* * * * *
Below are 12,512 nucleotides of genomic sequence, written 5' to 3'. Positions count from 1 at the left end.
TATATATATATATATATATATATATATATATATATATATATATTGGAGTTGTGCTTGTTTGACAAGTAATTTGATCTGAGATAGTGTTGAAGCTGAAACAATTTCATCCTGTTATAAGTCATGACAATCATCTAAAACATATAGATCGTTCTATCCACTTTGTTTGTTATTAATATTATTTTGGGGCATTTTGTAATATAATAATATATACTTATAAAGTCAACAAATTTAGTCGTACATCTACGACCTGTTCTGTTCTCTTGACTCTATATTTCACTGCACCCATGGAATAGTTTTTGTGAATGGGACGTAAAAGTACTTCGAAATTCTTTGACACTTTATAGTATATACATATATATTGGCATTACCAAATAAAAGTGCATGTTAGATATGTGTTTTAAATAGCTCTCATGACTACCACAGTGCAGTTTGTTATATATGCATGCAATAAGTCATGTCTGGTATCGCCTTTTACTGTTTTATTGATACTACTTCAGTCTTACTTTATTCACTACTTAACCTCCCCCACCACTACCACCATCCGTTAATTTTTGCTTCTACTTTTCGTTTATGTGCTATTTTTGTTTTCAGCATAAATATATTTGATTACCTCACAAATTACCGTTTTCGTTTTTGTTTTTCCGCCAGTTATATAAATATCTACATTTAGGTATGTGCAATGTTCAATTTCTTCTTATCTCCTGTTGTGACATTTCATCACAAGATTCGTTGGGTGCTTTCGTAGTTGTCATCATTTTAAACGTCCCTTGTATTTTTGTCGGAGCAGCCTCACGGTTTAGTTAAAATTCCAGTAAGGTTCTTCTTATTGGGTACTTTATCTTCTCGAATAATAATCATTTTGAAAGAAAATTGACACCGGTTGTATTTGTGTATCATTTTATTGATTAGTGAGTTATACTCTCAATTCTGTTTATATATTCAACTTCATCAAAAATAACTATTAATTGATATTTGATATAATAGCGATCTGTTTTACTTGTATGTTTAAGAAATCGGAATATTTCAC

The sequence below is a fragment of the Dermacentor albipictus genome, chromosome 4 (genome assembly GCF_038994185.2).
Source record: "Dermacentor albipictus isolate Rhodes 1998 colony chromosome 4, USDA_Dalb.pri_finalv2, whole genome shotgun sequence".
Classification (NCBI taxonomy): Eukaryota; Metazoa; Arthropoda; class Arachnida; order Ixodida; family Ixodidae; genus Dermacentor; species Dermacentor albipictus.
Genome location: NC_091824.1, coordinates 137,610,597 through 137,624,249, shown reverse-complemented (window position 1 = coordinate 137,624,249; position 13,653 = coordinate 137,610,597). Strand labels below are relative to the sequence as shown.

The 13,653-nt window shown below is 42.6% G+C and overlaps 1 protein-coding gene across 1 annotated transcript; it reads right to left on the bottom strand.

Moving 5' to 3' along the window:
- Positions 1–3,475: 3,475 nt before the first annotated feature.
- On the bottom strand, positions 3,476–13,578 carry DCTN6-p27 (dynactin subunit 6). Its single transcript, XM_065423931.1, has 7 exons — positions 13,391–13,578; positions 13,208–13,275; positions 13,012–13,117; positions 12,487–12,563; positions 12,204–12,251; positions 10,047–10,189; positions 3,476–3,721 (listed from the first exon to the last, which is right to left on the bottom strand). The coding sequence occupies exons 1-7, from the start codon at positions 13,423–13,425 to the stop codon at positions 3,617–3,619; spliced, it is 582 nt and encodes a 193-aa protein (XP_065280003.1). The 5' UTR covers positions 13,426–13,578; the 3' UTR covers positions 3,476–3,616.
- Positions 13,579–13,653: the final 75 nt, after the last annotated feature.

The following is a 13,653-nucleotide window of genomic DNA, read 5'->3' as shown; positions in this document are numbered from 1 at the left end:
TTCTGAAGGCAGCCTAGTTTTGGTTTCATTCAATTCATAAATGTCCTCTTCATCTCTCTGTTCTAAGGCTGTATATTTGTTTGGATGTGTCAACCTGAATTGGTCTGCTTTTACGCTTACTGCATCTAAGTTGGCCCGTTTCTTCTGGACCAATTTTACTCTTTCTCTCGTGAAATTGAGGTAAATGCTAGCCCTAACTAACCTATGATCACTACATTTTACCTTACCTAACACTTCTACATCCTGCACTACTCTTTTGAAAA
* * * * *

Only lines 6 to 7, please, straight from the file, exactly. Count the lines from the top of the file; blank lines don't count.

Genome location: NC_091824.1, coordinates 137,610,597 through 137,624,249, shown reverse-complemented (window position 1 = coordinate 137,624,249; position 13,653 = coordinate 137,610,597). Strand labels below are relative to the sequence as shown.

The 13,653-nt window shown below is 42.6% G+C and overlaps 1 protein-coding gene across 1 annotated transcript; it reads right to left on the bottom strand.